Doreen was just six years old when her father was murdered, forcing her mother to move with her six children out of their comfortable home. “We lived in one room together, with no electricity or proper flooring,” says Doreen. “We became the poorest amongst the poor.”
The need for money excluded Doreen from school, which is a fee-paying system in Uganda. From the age of six, she was breaking rocks on the side of the road to sell to builders. “This was a very traumatic time for us. It felt like there was no hope for our family.”
The turning point for the family came when Doreen and her brother were sponsored to attend a project, thanks to their local church’s partnership with Compassion. “They showed us so much love. We didn’t just get educational support, we got medical care, mosquito nets for our home… and the chance to have fun,” recalls Doreen.
Like many of Compassion’s graduates, Doreen became determined to make a difference for others facing similar hardships caused by poverty. She trained as a social worker, and eventually opened a refuge for girls who’ve been trafficked or abused. Read more of Doreen’s story here.
Human trafficking isn’t just a problem in Uganda — throughout the world, traffickers abuse and exploit the rights of people in greatest need. They prey upon the vulnerable and harm societies, including our own, transporting people to be used for manual labour, domestic servitude or commercial sex acts against their will.
Human trafficking statistics
- $150 billion is generated annually by forced labour worldwide.
- 28 million people are in situations of forced labour on any given day.
- 11.8 million of those in forced labour are women and girls.
- More than 3.3 million of those in forced labour are children.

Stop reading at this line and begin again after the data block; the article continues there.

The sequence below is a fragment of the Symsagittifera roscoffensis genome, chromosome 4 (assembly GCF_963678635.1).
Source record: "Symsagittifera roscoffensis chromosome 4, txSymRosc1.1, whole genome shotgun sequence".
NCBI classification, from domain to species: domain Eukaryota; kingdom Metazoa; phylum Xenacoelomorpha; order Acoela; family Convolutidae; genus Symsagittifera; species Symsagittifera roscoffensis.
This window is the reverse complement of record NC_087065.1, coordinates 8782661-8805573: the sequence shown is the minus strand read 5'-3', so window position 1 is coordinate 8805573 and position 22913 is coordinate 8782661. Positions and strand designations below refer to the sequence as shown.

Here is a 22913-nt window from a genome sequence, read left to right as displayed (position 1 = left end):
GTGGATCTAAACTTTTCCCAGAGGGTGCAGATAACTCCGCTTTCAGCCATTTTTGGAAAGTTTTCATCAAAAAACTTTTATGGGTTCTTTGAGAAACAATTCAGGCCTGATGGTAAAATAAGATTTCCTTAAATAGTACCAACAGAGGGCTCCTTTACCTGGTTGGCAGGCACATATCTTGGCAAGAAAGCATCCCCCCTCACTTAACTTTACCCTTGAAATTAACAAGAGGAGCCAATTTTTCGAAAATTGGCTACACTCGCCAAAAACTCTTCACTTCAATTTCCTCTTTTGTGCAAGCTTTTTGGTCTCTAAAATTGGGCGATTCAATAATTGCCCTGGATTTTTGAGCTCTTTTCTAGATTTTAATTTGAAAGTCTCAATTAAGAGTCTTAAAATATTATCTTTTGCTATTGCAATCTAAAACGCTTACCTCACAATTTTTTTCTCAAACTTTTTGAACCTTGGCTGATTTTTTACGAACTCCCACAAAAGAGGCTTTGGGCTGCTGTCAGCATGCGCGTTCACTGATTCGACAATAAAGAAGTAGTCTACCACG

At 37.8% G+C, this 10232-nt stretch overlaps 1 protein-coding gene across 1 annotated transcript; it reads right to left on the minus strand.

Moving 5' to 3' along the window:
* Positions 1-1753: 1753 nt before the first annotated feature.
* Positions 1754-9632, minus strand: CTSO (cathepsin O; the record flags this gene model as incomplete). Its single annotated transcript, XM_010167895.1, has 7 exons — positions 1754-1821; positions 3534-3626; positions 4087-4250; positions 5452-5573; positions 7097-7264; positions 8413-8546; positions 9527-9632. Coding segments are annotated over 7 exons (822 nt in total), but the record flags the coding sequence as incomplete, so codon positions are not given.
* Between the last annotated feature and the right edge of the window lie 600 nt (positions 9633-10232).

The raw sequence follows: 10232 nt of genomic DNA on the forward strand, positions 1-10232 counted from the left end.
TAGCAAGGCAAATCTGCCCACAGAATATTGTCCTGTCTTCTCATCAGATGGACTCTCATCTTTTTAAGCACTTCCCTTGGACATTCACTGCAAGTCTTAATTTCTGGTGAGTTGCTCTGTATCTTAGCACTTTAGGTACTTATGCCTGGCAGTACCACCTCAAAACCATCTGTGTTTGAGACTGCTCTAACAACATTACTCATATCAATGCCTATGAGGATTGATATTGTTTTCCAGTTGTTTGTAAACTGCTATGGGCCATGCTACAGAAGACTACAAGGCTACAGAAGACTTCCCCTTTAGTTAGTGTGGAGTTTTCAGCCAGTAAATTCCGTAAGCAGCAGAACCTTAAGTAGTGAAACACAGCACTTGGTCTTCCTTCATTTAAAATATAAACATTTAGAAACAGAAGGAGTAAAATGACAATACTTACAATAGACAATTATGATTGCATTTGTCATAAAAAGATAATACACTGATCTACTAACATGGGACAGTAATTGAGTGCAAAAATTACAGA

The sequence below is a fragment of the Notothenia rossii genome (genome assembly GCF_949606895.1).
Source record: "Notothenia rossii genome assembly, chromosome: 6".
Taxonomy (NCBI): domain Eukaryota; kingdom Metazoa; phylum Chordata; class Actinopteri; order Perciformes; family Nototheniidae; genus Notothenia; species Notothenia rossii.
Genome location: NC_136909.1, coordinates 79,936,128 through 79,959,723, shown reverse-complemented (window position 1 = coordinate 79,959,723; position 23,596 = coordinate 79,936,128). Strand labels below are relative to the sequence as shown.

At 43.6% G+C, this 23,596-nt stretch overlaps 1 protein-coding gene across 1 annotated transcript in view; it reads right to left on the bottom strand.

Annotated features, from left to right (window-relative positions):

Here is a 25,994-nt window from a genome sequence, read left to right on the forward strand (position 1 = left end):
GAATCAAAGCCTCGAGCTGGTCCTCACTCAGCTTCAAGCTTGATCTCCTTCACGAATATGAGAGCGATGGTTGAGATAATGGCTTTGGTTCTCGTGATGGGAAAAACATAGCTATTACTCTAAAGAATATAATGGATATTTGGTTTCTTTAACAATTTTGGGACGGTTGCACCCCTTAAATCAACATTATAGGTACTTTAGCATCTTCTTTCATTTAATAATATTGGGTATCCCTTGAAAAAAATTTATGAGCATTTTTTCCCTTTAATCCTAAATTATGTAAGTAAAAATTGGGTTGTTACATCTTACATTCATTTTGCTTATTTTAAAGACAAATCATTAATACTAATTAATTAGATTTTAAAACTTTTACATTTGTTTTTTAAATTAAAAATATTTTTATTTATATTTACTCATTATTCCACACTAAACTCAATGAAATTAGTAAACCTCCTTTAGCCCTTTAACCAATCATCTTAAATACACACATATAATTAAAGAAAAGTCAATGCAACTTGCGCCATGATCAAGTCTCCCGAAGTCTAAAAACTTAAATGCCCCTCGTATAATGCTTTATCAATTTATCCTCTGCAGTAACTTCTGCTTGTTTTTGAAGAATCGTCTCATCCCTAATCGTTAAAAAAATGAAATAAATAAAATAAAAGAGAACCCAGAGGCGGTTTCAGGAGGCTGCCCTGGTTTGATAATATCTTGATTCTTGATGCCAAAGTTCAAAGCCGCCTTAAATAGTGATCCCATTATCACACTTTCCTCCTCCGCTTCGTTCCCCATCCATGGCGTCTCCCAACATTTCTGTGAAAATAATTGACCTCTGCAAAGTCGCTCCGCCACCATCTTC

- 22 million people are trapped in forced marriages.
- An estimated 6.3 million people are in situations of forced commercial sexual exploitation at any point in time. Nearly four out of every five people trapped in these situations are girls or women.
Compassion’s child sponsorship programme helps protect children living in poverty where there is an increased risk of exploitation. Compassion works in close partnership with local churches, so staff and volunteers know each child they serve and understand their communities. They invest in every child relationally and come alongside their families to offer additional support where needed.
Compassion’s projects also support previously exploited children as they heal and recover through high-quality medical care, counselling and church-driven activities.
The end of July saw International Day Against Trafficking in Persons. This subject is so important that it can’t possibly be confined to one day or one country, and that’s why we’re asking for your ongoing prayers for victims of human trafficking, and for children living in poverty to be known, loved and protected.